Financial Daily from THE HINDU group of publications
Saturday, May 22, 2004
Industry & Economy - Pharmaceuticals
Pharma industry wears worried look
P.T. Jyothi Datta
Mumbai , May 21
EVEN as the scramble is on for key ministries at the Centre, pharmaceutical circles closely watch how the Left presence on the fringes of Government, will augur for the health of this industry.
The domestic drug industry has much at stake in terms of who will take their battle forward at the World Trade Organisation parleys, for instance. Will the bogey of pricing-control return to haunt pharma companies, as the new Government makes it clear that initiatives will be punctuated with a social binder?
How will the Patents (Third Amendment) Bill get implemented on the ground, once it gets off the blocks? And with pharma companies faced with issues related to medical representatives, it is getting a little hot around the collar for drug companies.
"Health is a priority on the agenda, as affordability and accessibility to drugs is a workers' right," points out Mr Gautam Mody of the New Trade Union Initiative.
But before anyone jumps to conclusion that such sentiment involves over-ruling the sanctity of patents, Mr Dara Patel of the Indian Drug Manufacturers Association, who echoes the observation, adds: "The domestic pharma industry is all for rewarding the innovator company. We don't want the back-door entry to the market, through the ever-greening of patents. This will allow companies to have a monopoly on prices."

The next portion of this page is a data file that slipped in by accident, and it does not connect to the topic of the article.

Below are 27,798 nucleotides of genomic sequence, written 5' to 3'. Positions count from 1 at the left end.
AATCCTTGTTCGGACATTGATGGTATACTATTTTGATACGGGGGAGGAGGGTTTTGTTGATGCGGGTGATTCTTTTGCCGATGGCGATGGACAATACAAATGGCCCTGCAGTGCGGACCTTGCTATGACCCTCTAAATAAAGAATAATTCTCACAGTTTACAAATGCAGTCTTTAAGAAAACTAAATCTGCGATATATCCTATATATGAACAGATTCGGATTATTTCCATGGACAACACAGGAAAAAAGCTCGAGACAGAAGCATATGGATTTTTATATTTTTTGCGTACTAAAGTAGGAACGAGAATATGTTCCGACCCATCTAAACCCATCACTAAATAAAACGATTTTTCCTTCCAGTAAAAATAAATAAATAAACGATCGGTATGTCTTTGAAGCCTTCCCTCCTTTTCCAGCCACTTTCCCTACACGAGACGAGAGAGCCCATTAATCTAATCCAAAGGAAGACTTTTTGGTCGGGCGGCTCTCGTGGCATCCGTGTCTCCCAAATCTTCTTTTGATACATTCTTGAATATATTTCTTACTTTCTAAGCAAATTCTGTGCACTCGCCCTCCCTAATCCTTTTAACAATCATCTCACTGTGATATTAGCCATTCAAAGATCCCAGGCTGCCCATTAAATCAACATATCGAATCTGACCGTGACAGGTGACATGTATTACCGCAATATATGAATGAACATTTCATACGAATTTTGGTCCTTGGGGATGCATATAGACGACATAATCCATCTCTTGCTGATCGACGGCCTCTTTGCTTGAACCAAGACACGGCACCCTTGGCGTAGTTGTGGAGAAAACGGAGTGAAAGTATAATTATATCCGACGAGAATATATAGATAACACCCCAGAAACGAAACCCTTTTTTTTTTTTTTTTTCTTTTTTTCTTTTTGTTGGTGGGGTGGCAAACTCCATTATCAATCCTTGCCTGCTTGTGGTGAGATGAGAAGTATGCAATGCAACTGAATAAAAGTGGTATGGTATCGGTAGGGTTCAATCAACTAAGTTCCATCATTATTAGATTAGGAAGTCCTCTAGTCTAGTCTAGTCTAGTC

And here in lies the worry of multinational pharma companies: "The triggers for compulsory licensing are too low and discretionary. Any situation can be used to paint out a condition to break the innovator company's right."
Dr P.A. Mody, Chairman and Managing Director of mid-sized pharma company Unichem, points out: "It is unlikely that the Patents Bill will be impacted in any major way, since it is a global commitment. As for accessibility and affordability of drugs, the Macro Commission on Health has been set up to look into this. But will this result in the Drug Price Control Order (DPCO) being re-visited? Could well be, because the pharmaceutical industry is the favourite whipping boy, as no one does anything to curb the high costs of hospitals or doctors."
A cross-section of the pharma industry - left, right and center - feel that drug pricing will come under the scanner. "The previous Government tried to reduce the span of control over drugs, but the new DPCO got mired in litigation.
Government will have to understand that they have to loosen controls and let competition keep prices in check," they point out.
Also, with drug companies looking to rationalise manufacturing facilities and give workers the golden handshake, industrial relations will be another front where pharma companies will have to be more judicious, point out industry-watchers.
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